Unit 10: Day 1, Jacob 5–6

Book of Mormon Study Guide for Home-Study Seminary Students, (2012), 92–95


Introduction

Jacob 5 contains the allegory of the tame and wild olive trees, which was originally given by a prophet named Zenos. Jacob used this allegory to teach that the Lord is always working to bring salvation to His covenant people, even when they turn away from Him. The allegory shows that the Lord scattered portions of the house of Israel—His covenant people—throughout the earth and that He will gather His people in the latter days. The allegory has specific and personal application to us today as members of the house of Israel and servants of the Lord. In Jacob 6, Jacob emphasized the Lord’s mercy and justice while encouraging his people—and us—to repent.

Jacob 5:1–12

Jacob quotes Zenos, who likened the house of Israel to a tame olive tree

Do you know of a friend or loved one who has questioned God’s love for him or her, particularly during a time of trial when the person may have turned away from Him? Consider the following examples:

  • A young priesthood holder develops a sinful habit. He believes that others can be forgiven, but he doubts the Lord will accept his repentance.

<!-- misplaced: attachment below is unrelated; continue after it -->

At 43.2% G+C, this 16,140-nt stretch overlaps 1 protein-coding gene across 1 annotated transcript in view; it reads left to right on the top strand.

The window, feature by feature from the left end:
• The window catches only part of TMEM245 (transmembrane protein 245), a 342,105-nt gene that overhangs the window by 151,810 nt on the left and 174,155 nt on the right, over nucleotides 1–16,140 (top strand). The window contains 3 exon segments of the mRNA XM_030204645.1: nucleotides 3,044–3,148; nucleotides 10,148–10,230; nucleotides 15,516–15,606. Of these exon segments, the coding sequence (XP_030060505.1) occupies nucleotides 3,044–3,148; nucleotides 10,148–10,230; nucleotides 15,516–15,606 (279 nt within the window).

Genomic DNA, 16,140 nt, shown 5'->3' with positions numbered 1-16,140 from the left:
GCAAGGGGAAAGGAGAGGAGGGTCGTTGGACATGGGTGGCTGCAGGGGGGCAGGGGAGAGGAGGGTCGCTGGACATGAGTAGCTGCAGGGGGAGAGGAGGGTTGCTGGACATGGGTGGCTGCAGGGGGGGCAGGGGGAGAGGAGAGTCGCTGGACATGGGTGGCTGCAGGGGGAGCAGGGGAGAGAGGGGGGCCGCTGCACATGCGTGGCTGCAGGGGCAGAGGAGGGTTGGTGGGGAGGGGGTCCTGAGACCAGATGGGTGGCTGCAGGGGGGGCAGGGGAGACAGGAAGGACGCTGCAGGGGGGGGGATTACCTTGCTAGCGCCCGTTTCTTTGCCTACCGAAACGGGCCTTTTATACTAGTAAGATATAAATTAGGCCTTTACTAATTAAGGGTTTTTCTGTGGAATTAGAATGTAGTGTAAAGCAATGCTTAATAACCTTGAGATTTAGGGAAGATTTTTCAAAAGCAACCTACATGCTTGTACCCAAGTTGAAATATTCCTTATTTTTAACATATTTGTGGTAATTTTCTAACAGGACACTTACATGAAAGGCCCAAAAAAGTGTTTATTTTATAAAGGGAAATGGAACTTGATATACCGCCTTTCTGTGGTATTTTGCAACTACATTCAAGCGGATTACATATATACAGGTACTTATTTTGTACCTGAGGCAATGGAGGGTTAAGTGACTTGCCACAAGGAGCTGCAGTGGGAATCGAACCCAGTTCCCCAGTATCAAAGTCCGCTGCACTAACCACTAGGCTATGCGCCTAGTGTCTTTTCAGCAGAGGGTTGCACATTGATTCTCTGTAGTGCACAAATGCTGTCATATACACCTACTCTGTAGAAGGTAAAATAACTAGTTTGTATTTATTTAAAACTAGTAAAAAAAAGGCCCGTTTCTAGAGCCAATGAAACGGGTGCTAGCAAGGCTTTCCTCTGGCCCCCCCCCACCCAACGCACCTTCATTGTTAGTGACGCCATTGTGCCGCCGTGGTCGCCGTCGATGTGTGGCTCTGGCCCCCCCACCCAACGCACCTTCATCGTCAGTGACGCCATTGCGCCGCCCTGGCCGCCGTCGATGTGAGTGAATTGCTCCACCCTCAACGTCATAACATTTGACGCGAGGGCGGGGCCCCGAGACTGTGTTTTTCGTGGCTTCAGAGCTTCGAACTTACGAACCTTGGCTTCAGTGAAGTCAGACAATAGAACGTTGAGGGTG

• A young woman transgresses a commandment. She experiences guilt, feels terrible about herself, and questions if the Lord still loves her.

Jacob prophesied that the Jews would reject Jesus Christ (see Jacob 4:15). He also prophesied that Jesus Christ would continue to labor for the salvation of His people even after they had rejected Him. To illustrate this truth, Jacob quoted an allegory given by a prophet named Zenos (see Jacob 5:1). An allegory, like a parable, is a story that uses symbolic characters, objects, and actions to teach truths. As you study Jacob 5, consider how the Lord is always reaching out to you even when you have sinned.

Read Jacob 5:2, and mark in your scriptures whom Zenos directed this teaching to.

Because you have made covenants with the Lord through baptism, you are a member of the house of Israel. You are part of the story told in Jacob 5. Read Jacob 5:3, and mark what Zenos used in his allegory to represent the house of Israel. Also mark what began to happen to the tame olive tree.

olive trees

A vineyard is a section of land used to plant grapevines and olive trees. Olive trees were extremely valuable in ancient Israel. Olives were used for food, and olive oil was used for cooking, medicine, and fuel for lamps. However, olive trees required much care and labor to help them produce good fruit.

Notice that footnote d in Jacob 5:3 indicates that the decay of the tree represents apostasy. Apostasy occurs when individuals or groups of people turn away from the Lord and His gospel.

The following chart lists symbols that help us understand the meaning of Zenos’s allegory. Also listed are the verses where these symbols first appear. Mark these symbols in your scriptures. You may also want to write the meaning of some of the symbols in the margins of your scriptures.